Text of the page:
The Chinese yuan, also known as the renminbi, is already convertible under the current account - the broadest measure of trade in goods and services. However, the capital account, which covers portfolio investment and borrowing, is still closely managed by Beijing because of worries about abrupt capital flows.
Work accident payout record
A young woman who lost both arms in a work accident has been awarded China's largest compensation payout.
The Shenzhen City Intermediate People's Court ordered the Shenzhen Jinlong Woollen Down Cloth Factory to pay Liu Tao 506,898 yuan (HK$475,000) in damages. The court also ruled that the company must pay Ms Liu, 29, an allowance for the rest of her life to cover medical and nursing care costs and lost wages. Payment would begin in 2006.
The total amount - calculated at Shenzhen's average wage last year and assuming Ms Liu lives to 70 - will amount to 1.62 million yuan. The amount was 290,000 yuan more than a lower court ordered in March last year.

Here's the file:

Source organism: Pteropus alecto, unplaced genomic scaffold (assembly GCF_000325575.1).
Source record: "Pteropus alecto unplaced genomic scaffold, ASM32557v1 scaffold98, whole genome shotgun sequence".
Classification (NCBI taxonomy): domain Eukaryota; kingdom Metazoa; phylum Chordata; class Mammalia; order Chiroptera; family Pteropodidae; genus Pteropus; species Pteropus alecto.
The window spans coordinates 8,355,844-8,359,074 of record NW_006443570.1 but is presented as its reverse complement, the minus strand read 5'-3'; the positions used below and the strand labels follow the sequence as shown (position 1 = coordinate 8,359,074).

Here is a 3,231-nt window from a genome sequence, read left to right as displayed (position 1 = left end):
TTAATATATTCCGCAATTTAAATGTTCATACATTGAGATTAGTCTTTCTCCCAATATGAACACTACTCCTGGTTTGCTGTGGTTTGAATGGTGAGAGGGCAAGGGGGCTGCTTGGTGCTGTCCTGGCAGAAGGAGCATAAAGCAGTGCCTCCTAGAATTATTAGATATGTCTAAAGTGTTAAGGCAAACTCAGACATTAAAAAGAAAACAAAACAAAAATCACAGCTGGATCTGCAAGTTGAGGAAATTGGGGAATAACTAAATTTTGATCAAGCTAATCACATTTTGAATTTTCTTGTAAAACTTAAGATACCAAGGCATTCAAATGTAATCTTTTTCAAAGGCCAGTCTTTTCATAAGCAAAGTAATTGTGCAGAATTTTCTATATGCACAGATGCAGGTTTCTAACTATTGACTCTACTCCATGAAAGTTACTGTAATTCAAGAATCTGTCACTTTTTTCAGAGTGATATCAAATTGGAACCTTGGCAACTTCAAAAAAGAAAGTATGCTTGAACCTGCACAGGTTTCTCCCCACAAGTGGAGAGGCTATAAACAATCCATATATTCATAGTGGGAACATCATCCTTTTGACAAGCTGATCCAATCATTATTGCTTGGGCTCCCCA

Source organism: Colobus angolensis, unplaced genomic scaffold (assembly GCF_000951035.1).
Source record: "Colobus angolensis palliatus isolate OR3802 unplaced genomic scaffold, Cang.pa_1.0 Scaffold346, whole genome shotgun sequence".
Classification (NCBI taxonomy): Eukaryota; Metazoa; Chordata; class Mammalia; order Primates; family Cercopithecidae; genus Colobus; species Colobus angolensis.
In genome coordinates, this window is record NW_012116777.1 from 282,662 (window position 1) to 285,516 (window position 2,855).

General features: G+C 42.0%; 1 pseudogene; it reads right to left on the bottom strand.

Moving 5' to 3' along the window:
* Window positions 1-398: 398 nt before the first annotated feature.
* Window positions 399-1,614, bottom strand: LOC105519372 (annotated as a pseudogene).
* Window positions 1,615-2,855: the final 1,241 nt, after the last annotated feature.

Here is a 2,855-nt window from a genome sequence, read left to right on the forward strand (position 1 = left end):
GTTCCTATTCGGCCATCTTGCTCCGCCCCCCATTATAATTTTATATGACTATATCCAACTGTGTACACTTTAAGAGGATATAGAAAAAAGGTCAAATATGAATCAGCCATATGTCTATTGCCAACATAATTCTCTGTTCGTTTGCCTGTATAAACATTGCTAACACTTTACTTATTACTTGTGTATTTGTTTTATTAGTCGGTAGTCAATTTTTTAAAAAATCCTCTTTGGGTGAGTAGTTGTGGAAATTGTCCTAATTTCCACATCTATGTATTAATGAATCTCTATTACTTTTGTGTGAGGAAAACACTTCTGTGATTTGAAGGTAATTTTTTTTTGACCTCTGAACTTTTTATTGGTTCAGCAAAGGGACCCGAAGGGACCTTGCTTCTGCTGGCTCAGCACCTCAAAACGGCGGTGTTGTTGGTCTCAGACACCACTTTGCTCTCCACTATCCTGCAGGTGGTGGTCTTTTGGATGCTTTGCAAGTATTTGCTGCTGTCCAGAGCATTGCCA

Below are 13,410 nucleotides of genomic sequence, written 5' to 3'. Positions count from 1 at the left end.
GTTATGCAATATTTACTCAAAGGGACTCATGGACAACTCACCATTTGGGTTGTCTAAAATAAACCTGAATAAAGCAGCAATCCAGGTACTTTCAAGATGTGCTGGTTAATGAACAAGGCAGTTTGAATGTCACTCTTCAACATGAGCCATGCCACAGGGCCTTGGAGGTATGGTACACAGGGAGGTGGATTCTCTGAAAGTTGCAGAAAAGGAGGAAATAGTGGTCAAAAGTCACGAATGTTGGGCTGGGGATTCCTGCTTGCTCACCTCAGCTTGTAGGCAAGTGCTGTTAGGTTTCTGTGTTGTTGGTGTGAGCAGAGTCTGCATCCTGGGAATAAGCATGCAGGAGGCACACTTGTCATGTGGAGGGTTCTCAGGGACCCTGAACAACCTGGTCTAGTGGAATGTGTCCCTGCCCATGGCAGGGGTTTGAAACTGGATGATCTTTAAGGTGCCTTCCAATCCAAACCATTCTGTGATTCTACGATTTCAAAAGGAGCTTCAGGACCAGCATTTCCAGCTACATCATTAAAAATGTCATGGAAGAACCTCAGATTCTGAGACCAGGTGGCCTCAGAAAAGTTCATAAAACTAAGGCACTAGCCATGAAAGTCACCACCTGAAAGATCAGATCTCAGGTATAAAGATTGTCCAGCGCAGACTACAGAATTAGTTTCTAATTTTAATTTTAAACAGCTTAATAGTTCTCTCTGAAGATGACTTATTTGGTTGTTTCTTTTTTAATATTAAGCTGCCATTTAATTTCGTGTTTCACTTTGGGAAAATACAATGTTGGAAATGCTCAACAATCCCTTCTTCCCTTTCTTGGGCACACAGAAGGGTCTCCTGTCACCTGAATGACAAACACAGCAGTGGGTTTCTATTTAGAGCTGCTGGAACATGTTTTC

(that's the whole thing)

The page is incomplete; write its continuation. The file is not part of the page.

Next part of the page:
Ms Liu, a native of Sichuan province, was injured in November 1998 when she fainted in front of a wool-combing machine, which severed her arms.
The Shenzhen Labour Dispute Arbitration Committee decided in early 1999 that the company should pay Ms Liu a total of 40,000 yuan in compensation.
Ms Liu took her case to Shenzhen Futian District Court and demanded 3.41 million yuan in compensation. About six months later the court ruled that the company should pay Ms Liu a one-off settlement of 1.33 million yuan - the total salary she would have earned had she worked until 70 years of age. Both sides were dissatisfied with the ruling and sought an appeal with the Intermediate People's Court.